The failure of the U.S. Senate last weekend to deal with expiring provisions of the anti-terrorism Patriot Act has led the Obama Administration to begin work to end a controversial National Security Agency surveillance program dealing with the bulk collection of phone records.
“We have long said that we would not continue the program if the statutory authority expired on June 1 and we have begun the wind down process, including by not filing an application for reauthorization,” a senior intelligence official told me on Memorial Day.
The move came after gridlock in the Senate early on Saturday morning, as Senators could not muster 60 votes to either approve a House-passed reform of terrorism surveillance laws or an alternative pushed by GOP leaders in the Senate.
Unable to act, Senate Majority Leader Mitch McConnell tried to get a short-term extension of current surveillance laws past June 1, but that was objected to repeatedly by Sen. Rand Paul (R-KY).
The main target of Paul and other critics has been Section 215 of the Patriot Act, which has been used by U.S. Intelligence for the bulk collection of records – but there are two other provisions of the anti-terror law that also expire June 1:
+ A provision on roving wiretaps that extended the authority to use roving wiretaps in criminal cases for terrorism and counterintelligence as well;
+ The “lone wolf” provision, which authorizes the gathering of intelligence on individuals who are not linked to any terrorist group under the Foreign Intelligence Surveillance Act.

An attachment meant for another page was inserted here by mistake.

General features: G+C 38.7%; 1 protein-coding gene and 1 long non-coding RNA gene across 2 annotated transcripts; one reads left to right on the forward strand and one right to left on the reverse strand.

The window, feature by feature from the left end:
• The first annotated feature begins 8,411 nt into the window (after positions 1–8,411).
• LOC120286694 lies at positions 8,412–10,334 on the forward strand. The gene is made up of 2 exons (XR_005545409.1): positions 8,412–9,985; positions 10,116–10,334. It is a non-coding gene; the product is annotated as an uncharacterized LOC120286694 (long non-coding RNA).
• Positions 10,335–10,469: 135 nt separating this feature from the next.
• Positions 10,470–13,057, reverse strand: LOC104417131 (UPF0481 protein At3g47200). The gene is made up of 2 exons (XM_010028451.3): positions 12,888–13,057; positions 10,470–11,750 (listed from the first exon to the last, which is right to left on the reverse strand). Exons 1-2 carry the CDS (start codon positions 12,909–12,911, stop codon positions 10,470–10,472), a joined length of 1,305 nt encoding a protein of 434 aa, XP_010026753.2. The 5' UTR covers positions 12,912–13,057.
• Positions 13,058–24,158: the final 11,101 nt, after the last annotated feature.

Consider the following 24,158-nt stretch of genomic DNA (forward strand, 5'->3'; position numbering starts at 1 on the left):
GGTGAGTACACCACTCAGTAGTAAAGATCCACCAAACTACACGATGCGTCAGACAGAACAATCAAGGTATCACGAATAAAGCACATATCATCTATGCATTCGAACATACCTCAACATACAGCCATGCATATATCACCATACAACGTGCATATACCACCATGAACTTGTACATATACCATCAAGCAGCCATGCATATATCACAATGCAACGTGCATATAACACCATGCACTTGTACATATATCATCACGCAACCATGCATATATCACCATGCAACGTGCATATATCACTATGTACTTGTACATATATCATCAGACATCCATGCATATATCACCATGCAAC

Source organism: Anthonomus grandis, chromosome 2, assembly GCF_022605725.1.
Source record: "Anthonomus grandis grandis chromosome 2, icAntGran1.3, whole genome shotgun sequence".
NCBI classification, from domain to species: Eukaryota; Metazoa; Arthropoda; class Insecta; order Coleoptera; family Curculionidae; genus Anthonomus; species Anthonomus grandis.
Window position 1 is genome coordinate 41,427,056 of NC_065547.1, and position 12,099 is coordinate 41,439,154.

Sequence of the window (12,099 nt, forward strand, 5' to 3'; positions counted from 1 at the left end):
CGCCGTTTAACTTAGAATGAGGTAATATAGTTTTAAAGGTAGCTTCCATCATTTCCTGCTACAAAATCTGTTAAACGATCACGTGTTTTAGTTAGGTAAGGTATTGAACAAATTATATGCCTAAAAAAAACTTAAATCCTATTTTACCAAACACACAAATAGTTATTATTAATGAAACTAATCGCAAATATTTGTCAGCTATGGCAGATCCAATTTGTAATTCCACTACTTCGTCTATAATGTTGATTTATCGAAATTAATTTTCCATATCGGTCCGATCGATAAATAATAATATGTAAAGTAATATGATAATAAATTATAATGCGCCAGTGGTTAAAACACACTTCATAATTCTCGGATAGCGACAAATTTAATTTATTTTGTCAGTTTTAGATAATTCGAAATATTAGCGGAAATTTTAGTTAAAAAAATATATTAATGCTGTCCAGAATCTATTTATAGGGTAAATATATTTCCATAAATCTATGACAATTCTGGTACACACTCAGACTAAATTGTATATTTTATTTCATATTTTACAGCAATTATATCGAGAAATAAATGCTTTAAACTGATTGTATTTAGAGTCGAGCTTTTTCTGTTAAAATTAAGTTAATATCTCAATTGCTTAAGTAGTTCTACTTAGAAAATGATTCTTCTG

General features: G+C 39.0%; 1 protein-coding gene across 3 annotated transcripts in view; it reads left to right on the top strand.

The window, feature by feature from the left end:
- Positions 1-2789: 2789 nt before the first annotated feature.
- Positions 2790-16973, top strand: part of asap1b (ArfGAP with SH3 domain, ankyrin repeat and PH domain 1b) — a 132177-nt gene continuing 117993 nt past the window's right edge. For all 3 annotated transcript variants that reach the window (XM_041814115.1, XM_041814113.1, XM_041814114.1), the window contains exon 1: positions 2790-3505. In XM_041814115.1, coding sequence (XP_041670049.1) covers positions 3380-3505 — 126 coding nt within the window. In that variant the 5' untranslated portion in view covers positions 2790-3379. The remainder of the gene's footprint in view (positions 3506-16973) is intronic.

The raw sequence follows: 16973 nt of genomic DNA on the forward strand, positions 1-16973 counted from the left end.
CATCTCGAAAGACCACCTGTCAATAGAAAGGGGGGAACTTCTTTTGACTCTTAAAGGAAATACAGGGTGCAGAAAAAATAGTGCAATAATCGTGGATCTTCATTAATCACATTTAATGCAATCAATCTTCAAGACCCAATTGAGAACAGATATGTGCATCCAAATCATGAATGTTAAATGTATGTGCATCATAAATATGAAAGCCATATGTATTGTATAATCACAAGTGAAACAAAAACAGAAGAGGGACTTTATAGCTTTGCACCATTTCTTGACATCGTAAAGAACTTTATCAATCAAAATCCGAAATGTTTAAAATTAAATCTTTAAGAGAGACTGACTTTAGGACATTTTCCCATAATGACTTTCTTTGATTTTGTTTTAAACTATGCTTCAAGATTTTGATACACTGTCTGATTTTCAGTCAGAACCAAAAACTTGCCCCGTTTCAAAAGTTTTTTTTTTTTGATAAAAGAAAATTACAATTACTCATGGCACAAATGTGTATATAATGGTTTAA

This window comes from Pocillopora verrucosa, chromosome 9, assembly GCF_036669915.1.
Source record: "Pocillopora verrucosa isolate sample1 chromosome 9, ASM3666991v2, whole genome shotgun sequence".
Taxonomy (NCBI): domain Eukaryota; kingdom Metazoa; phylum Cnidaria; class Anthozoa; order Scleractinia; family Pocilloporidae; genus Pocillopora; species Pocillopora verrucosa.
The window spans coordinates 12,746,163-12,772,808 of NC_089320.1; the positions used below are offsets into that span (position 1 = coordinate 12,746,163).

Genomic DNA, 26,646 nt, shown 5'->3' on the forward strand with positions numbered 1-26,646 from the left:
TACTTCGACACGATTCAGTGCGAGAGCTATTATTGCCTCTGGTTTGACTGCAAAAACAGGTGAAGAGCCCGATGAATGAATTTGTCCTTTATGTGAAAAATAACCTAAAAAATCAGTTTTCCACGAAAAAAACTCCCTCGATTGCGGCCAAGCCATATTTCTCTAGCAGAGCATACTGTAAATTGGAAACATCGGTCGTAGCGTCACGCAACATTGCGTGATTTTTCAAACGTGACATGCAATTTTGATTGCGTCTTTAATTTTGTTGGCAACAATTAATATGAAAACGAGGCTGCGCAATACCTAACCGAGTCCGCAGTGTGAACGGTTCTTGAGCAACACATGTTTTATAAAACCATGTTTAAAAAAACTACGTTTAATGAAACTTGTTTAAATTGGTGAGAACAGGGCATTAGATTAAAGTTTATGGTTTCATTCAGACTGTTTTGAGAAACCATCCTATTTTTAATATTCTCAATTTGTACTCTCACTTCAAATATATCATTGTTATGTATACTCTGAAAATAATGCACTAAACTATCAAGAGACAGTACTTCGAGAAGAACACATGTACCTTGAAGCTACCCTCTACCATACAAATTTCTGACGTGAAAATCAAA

While the FBI Director and other top U.S. officials have argued for the preservation of their investigative powers under Section 215, some like constitutional lawyer Bruce Fein aren’t swayed.
But there are lawmakers in both parties who say the gridlock is unacceptable, and that there must be a push in coming days to ensure these provisions of the Patriot Act don’t expire.
“What are we doing?” Sen. Barbara Mikulski (D-MD) asked with an incredulous tone after 1 a.m. on Saturday. “We can’t even pass a law.”
But the “parliamentary quagmire” – in the words of Mikulski – may not change in coming days, one reason why the Intelligence Community is moving to end the NSA bulk collection program by June 1.
Nothing is expected to happen this week in the Congress, as both the House and Senate are out on break; the Senate will return on Sunday evening – May 31 – to see if Congress can address the matter, just hours before those provisions expire.
The House won’t return to work until the next day, June 1.
And so, U.S. Intelligence is ready to end this NSA program that was revealed by Edward Snowden, who fled the country after his giant leak about NSA surveillance.